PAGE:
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An up-close view of catalysis in real time

Scientists observe how different temperatures alter interactions between metal nanoparticles and support material

by Neil Savage, special to C&EN
May 22, 2023

Image shows dark, flat surface with multiple bulbous areas protruding upward. The protrusion in the foreground is mostly dark and dim, but some of the covering material is missing, and underneath is a different, golden surface, with some small red and black balls placed around the golden area.
Credit: Utrecht University
After pretreatment at 600 °C, titanium atoms (brown) expose part of the nickel nanoparticle (gold), providing a surface for carbon atoms (red) to react during hydrogenation into methane.

One way to fight global warming is to capture carbon dioxide before it enters the atmosphere and convert it into something useful, such as methane, which can be a fuel or a chemical feedstock. That conversion, which bonds hydrogen atoms to carbon atoms, requires a catalyst, and now a group of researchers has uncovered how a certain class of catalysts can be treated to make them more efficient (Science 2023, DOI: 10.1126/science.adf6984).

Scientists have long known that placing a metal catalyst atop a different material could improve catalytic performance, a phenomenon called strong metal–support interaction (SMSI). The new study marks the first time researchers have actually seen in real time what’s going on in SMSI and how it can be adjusted for optimum performance.

The team set nickel nanoparticles atop titanium dioxide and used a combination of electron microscopy and vibrational spectroscopy to examine how individual atoms behaved when the catalyst was preheated and then exposed to CO2 and hydrogen. When they heated the catalyst to 400 °C, the TiO2 formed thin overlayers coating the nanoparticles. When they subsequently introduced the gases, the overlayers crawled off the nickel, leaving it completely exposed. With pretreatment to 600 °C, however, the titanium only slid off certain facets of the nanoparticle during catalysis, leaving the nickel only partially exposed. That left behind more interface sites between the titanium and the nickel where carbon reactions could take place, which made the catalysis more active and selective, working at a faster rate and creating fewer unwanted byproducts.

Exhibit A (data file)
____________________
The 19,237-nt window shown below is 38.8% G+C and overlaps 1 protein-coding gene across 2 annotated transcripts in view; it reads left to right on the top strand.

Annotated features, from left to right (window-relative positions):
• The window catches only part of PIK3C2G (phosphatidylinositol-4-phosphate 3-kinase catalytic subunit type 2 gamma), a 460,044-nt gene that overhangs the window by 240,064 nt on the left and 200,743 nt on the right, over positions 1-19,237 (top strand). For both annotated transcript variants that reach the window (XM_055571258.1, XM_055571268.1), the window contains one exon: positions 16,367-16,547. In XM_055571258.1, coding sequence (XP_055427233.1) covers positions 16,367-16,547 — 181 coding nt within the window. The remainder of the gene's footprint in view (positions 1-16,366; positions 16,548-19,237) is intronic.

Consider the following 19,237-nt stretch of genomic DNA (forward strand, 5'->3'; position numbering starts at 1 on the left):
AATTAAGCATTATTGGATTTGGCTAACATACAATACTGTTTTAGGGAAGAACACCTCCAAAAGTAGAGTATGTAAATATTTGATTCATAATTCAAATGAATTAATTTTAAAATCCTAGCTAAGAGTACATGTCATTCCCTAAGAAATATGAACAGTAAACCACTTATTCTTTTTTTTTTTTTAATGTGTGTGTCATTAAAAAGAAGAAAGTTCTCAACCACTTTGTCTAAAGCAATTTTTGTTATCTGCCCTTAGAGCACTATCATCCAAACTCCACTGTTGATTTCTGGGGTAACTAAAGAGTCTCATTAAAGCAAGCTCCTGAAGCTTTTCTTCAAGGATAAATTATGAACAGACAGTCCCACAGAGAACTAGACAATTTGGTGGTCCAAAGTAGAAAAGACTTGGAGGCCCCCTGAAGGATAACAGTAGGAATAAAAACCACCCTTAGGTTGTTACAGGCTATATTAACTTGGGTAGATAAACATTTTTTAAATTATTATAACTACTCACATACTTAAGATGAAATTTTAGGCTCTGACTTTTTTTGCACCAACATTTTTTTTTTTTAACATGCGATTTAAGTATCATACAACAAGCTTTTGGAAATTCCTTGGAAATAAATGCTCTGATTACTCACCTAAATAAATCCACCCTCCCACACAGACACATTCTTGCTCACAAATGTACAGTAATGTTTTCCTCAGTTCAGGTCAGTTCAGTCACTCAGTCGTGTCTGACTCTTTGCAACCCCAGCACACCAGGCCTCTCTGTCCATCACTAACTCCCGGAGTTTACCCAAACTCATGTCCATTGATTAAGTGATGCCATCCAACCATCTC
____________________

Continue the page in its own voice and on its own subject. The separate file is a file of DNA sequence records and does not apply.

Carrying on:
Bert Weckhuysen, a chemistry professor at Utrecht University in the Netherlands and one of the leaders of the work, says other temperatures probably lead to different amounts of interfaces between the materials, and he plans to study those to see if they give even better results. He also hopes to look at other SMSI systems, such as cobalt on titania.

Redesigning the nanoparticles to create different facets to which the overlayers cling might also provide a way to fine-tune the catalysis, says Sara Bals, a professor of physics at the University of Antwerp in Belgium and another leader of the study. “This is a completely new playground, and we look forward to exploring that new playground,” she says.

Wenyu Huang, a professor of chemistry at Iowa State University, calls the study “a substantial advancement” in the field. “This work will profoundly impact catalyst design for many important reactions that require harsh reaction conditions,” he says.

And Ding Ma, a professor of chemistry at Peking University in China not involved in the study, says the results are a “groundbreaking finding” in SMSI, which “has been the hot topic in catalysis.” He says the knowledge provided by the research “could be surely used to design new efficient/effective catalyst systems.”



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